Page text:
Maggie Nelson and Citation

I recently started reading Maggie Nelson’s The ArgonautsIt’s good. I wish that I could devote more attention to it, but I find it difficult to read deeply when I’m in the midst of a big writing/story project.

Perhaps the biggest thing that has struck me so far is Nelson’s way of citing her sources. When she’s using someone else’s theory or idea, she puts that theorist’s name in the margin, beside her own text. Sometimes she directly quotes the theorist, sometimes she merely invokes them.

I like this approach. I also like how Moira Donegan describes it in her book review of The Argonauts in n+1:

But the citations fulfill a second purpose, of suggesting a kind of heritage. Weed, Winnicott, Bellamy, Butler, Myles, and the countless others Nelson cites — including Leo Bersani, Anne Carson, Pema Chödrön, Michel Foucault, and above all Sedgwick — are her “many-gendered mothers,” she says, borrowing a phrase from the poet Dana Ward, and with Nelson’s mind on maternity this concept has a vague but meaningful resonance. “I think of citation as a form of family-making,” she has said, and The Argonauts is a project about queer family-making twice over: literally, as it tells the story of Nelson, Harry, and their children, and literarily, in its composition.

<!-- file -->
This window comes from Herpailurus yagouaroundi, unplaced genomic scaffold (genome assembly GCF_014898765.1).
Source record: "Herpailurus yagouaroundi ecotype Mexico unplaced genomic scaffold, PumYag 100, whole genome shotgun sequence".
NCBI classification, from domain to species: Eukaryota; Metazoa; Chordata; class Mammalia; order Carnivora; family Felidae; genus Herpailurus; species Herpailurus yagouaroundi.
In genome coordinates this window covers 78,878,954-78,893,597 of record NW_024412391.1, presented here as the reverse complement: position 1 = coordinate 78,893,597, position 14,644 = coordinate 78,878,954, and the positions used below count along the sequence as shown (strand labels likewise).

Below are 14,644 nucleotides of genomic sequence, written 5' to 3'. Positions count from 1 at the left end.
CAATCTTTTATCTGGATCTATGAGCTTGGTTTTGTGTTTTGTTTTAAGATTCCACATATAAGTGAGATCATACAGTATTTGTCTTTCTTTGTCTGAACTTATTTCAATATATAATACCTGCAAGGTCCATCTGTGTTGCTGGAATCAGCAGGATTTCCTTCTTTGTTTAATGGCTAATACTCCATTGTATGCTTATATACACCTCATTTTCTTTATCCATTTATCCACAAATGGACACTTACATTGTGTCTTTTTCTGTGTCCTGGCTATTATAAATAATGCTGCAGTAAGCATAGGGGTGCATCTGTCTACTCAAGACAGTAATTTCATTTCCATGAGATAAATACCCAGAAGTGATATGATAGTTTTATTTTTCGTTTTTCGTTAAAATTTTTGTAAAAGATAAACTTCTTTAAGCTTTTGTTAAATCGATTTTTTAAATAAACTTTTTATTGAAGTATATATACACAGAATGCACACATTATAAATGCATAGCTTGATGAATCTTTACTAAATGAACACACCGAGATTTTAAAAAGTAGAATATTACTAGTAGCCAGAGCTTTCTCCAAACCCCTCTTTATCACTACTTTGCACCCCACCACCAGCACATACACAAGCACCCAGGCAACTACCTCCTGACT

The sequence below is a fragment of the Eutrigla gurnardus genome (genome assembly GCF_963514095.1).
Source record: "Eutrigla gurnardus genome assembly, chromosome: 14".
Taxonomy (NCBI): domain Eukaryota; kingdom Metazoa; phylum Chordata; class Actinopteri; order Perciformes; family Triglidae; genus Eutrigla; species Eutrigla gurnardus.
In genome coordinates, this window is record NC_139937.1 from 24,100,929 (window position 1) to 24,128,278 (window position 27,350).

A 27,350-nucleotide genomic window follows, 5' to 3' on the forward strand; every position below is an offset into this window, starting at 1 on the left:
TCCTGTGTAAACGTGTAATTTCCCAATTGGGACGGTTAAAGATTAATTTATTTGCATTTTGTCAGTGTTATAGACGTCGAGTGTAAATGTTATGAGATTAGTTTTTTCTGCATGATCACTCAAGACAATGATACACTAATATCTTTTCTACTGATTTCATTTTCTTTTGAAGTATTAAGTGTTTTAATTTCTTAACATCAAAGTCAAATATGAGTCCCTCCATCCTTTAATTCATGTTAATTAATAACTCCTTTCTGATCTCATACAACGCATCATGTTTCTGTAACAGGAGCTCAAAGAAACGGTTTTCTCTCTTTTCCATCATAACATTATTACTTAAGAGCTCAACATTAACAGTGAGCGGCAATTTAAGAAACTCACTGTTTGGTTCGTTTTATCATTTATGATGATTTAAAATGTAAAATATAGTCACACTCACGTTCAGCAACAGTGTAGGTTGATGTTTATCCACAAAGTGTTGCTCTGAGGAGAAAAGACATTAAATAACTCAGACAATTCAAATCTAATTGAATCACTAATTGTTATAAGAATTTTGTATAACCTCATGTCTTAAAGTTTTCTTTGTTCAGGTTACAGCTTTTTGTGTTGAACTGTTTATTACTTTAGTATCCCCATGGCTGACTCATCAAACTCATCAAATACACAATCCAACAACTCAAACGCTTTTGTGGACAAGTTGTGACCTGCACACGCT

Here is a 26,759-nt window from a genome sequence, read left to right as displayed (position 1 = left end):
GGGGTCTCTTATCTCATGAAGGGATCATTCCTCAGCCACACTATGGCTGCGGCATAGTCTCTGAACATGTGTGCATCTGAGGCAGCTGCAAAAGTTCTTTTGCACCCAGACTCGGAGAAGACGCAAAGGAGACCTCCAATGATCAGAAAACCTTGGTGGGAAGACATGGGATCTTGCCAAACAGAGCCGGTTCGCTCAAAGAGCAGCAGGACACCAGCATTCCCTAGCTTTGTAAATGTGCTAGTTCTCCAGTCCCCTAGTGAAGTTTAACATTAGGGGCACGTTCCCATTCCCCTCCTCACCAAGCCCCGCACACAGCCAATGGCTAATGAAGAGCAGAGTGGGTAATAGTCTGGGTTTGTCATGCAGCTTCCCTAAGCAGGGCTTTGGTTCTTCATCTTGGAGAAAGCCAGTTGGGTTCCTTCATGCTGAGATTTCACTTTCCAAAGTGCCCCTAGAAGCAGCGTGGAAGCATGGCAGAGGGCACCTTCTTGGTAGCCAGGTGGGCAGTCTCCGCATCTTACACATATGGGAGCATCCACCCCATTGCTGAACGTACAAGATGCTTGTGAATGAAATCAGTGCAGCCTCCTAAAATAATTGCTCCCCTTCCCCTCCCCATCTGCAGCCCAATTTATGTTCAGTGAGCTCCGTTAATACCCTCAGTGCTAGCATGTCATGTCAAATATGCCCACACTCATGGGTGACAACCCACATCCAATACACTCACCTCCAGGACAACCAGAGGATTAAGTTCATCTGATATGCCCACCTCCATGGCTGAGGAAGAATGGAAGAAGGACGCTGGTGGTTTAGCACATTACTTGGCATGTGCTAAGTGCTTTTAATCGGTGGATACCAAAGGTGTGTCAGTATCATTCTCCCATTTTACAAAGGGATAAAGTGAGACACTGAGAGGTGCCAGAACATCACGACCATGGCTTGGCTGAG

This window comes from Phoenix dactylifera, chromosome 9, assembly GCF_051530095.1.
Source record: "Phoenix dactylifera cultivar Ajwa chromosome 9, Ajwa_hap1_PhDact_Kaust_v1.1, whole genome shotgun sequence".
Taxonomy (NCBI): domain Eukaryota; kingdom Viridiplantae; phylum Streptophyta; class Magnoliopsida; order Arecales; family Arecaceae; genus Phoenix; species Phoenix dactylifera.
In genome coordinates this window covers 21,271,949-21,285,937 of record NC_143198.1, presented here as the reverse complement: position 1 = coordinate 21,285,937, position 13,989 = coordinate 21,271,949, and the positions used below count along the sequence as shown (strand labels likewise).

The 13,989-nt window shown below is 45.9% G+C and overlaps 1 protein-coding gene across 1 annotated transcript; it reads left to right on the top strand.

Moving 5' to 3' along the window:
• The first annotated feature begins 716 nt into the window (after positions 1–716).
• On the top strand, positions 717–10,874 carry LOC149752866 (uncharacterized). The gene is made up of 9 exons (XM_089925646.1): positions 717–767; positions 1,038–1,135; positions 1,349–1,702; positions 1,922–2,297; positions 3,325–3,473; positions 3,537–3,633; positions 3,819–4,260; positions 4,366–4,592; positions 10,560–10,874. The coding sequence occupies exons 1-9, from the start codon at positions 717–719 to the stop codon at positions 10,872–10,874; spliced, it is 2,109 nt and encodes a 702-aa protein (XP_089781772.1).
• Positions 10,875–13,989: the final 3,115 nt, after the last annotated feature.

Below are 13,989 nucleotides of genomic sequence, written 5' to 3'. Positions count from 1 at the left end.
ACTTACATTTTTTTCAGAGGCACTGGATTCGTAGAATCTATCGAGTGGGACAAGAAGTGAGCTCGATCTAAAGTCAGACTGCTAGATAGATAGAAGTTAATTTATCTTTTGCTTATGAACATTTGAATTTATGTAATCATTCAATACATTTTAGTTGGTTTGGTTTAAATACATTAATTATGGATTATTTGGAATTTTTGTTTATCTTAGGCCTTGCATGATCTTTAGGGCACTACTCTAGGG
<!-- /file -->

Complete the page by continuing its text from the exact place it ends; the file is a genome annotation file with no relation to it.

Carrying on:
Moira Donegan

I want to think and write more about how Nelson uses citations and whether or not I can play with this technique in my own story project.